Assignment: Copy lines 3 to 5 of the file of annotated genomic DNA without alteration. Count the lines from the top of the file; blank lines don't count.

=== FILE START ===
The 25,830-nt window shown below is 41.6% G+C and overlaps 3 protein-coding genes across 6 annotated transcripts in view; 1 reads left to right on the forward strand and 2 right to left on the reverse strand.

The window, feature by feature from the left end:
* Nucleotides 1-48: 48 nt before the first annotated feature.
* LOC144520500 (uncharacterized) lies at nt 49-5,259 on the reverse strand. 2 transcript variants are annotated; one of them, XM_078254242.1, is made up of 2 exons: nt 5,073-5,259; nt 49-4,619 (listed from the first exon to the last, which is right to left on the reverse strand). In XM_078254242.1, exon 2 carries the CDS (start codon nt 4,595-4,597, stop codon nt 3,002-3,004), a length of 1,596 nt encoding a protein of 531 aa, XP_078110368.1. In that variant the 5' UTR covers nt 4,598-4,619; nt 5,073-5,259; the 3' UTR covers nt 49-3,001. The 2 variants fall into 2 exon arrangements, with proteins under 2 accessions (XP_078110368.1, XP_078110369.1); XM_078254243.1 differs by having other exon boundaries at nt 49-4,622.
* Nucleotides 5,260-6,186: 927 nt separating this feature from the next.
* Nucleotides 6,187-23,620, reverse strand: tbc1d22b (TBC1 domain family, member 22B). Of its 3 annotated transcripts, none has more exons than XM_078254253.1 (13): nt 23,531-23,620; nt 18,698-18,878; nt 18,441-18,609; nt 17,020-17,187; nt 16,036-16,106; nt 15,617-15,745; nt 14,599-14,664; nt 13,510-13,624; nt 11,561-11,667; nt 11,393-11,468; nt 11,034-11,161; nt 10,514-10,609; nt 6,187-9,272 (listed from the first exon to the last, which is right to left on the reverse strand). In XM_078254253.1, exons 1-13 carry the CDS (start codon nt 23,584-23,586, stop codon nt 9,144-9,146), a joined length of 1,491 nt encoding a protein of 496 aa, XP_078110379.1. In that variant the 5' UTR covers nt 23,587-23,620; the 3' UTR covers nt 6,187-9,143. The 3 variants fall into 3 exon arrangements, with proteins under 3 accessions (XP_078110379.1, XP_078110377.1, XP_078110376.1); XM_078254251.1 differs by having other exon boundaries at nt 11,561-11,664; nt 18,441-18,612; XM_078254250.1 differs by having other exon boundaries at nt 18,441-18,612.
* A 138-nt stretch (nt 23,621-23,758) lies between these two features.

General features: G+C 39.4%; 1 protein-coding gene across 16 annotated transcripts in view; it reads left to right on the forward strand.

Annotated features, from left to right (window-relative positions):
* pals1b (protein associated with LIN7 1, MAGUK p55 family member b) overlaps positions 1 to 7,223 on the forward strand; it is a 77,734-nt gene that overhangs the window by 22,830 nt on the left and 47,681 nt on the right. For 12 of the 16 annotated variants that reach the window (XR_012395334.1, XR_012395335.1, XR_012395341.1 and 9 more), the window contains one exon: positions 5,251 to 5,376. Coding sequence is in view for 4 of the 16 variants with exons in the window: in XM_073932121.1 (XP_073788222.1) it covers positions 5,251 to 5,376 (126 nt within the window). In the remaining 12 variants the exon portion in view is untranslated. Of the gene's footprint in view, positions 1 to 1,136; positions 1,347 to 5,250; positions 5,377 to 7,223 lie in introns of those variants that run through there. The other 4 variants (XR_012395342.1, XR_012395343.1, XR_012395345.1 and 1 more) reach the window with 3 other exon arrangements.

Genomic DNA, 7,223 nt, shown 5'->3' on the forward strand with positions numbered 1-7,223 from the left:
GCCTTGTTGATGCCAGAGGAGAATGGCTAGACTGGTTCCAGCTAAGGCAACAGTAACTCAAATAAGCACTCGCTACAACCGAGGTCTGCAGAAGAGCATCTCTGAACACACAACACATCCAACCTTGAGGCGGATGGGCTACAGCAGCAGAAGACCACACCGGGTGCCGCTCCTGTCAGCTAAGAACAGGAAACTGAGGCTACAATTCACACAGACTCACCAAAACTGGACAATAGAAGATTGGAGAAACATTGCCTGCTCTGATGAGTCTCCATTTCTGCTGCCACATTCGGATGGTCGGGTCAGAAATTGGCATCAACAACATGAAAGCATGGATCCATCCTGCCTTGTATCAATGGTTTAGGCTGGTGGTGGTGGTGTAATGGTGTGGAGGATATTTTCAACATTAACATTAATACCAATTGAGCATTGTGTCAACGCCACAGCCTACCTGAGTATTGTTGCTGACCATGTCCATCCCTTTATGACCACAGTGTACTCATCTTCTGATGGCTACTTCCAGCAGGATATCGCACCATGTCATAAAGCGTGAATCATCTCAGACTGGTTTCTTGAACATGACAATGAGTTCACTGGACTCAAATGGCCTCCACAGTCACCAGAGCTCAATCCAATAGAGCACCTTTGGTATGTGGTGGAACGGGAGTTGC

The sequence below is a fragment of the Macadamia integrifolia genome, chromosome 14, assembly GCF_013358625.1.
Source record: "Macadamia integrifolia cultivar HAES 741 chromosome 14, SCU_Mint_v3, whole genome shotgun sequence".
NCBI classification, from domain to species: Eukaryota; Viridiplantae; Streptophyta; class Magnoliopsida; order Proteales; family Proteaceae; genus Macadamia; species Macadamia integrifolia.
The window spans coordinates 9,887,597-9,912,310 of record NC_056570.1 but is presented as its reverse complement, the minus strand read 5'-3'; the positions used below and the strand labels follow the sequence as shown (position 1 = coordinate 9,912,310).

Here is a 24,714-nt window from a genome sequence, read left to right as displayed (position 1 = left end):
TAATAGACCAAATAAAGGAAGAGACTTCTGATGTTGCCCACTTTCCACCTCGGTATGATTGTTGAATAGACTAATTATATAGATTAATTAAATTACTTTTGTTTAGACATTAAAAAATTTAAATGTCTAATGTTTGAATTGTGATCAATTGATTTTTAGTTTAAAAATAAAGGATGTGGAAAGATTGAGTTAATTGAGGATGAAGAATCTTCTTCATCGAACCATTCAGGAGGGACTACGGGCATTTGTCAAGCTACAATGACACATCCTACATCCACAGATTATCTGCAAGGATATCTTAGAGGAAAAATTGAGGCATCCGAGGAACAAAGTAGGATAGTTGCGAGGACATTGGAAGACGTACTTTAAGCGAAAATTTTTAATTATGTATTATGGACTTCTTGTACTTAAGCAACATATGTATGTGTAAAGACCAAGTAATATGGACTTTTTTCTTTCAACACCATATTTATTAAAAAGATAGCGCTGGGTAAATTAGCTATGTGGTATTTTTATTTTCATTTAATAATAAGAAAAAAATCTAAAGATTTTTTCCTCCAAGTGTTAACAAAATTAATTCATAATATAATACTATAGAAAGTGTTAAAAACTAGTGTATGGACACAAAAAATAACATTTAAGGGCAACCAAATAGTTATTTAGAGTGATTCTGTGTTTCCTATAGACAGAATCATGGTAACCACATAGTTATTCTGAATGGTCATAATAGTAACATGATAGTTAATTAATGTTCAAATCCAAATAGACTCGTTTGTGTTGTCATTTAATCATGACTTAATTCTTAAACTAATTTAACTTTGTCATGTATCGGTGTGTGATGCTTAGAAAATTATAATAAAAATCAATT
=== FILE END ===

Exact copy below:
* Nucleotides 1-48: 48 nt before the first annotated feature.
* LOC144520500 (uncharacterized) lies at nt 49-5,259 on the reverse strand. 2 transcript variants are annotated; one of them, XM_078254242.1, is made up of 2 exons: nt 5,073-5,259; nt 49-4,619 (listed from the first exon to the last, which is right to left on the reverse strand). In XM_078254242.1, exon 2 carries the CDS (start codon nt 4,595-4,597, stop codon nt 3,002-3,004), a length of 1,596 nt encoding a protein of 531 aa, XP_078110368.1. In that variant the 5' UTR covers nt 4,598-4,619; nt 5,073-5,259; the 3' UTR covers nt 49-3,001. The 2 variants fall into 2 exon arrangements, with proteins under 2 accessions (XP_078110368.1, XP_078110369.1); XM_078254243.1 differs by having other exon boundaries at nt 49-4,622.
* Nucleotides 5,260-6,186: 927 nt separating this feature from the next.